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The Mocambo was a nightclub in West Hollywood, California, at 8588 Sunset Boulevard on the Sunset Strip.
It was opened on January 3, 1941, and the Mocambo became an immediate success. $100,000 had been spent on the decor of the club with a Latin American theme. Along the walls were glass cages holding live cockatoos, macaws and other parrots. With big band music, the club became one of the most popular dance-till-dawn spots in town. On any given night, one might find the room filled with the leading men and women of the motion picture industry.
In 1943, when Frank Sinatra became a solo act, he made his Los Angeles debut at Mocambo. The mid 1950s saw Ella Fitzgerald become the first African-American to perform at the Mocambo, after Marilyn Monroe had lobbied the owner for the booking. The booking was instrumental in Fitzgerald's career. The incident was turned into a play by Bonnie Greer in 2005.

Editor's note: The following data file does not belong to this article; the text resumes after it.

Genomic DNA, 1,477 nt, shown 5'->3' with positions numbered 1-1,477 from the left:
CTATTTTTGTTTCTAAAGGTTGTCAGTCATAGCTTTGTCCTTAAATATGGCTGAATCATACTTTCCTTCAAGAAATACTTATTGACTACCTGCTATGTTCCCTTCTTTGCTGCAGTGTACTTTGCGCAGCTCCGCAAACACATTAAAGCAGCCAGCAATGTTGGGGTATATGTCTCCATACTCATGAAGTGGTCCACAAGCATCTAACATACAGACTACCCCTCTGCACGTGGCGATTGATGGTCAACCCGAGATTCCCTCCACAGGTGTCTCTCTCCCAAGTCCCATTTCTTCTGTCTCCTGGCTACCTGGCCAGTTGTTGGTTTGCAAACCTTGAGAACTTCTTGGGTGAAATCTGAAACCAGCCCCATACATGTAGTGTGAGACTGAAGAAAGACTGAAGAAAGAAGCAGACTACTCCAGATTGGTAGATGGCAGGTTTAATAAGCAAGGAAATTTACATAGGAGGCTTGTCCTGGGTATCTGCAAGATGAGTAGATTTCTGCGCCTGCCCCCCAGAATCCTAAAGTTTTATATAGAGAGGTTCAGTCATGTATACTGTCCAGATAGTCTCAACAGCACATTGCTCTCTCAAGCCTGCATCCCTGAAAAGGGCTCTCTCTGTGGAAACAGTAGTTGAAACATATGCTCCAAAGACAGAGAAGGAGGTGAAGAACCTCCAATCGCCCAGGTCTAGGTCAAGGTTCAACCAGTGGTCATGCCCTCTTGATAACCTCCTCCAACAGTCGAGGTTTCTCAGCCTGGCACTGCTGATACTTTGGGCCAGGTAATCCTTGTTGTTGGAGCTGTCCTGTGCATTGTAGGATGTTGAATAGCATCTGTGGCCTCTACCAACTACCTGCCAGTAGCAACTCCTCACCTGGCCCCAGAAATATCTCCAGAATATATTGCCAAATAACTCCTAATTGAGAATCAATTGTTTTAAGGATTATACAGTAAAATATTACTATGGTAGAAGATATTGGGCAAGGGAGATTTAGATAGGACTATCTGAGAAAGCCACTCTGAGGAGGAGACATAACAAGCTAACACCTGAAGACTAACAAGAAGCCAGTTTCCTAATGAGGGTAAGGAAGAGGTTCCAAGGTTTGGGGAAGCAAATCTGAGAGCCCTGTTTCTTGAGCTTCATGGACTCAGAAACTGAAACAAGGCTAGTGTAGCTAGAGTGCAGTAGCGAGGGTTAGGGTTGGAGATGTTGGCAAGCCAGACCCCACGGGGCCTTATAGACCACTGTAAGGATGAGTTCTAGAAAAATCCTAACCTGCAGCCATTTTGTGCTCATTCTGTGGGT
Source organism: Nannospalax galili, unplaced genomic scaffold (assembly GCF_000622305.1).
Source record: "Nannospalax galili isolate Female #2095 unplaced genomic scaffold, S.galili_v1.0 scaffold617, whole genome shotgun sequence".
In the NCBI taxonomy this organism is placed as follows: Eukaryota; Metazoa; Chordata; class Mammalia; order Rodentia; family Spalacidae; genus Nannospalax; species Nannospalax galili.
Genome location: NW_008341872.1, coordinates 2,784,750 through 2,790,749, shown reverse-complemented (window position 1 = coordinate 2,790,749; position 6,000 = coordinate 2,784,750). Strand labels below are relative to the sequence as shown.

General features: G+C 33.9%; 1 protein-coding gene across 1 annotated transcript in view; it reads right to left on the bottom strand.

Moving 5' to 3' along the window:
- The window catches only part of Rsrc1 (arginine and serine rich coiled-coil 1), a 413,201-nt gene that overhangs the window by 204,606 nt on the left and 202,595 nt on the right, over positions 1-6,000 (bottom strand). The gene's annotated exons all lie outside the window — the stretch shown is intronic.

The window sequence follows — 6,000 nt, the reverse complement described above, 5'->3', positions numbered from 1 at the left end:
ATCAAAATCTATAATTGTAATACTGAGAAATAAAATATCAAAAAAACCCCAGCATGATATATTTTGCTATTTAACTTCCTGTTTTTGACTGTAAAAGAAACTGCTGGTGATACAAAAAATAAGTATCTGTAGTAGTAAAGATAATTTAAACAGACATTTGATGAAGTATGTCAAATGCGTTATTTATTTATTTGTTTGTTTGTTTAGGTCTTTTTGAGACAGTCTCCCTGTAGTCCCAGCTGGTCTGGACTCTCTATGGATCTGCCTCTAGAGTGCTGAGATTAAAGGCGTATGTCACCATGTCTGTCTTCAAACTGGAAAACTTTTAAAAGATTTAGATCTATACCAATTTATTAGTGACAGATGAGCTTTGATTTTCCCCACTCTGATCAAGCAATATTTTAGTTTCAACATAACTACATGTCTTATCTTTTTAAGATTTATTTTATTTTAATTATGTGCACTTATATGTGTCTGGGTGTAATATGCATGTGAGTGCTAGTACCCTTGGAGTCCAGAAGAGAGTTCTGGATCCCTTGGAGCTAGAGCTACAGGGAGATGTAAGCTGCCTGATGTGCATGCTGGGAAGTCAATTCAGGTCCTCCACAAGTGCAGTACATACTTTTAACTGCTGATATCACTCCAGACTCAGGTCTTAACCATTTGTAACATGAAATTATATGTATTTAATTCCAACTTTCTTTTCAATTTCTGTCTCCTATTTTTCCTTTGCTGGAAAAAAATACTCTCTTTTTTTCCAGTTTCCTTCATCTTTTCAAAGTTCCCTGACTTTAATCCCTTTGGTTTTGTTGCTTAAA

Among the celebrities who frequented the much talked about Mocambo were Gable and Lombard, Bogart and Bacall, Errol Flynn, Judy Garland, Janet Leigh and Louis B. Mayer. Myrna Loy and Arthur Hornblow celebrated their divorce there.
The club was featured on the TV series I Love Lucy, and Ricky Ricardo and his orchestra can still be seen there in reruns.
The Mocambo was also parodied mercilessly in a Bugs Bunny cartoon, Slick Hare. According to a commentary track on the DVD with this cartoon, the man who came up with the visuals of the restaurant managed to get into the kitchen and drew the kitchen exactly as he saw it - complete with dripping grease on the refrigerator and vegetables lying around the ground!
The Mocambo closed in 1959. The site is now a parking lot.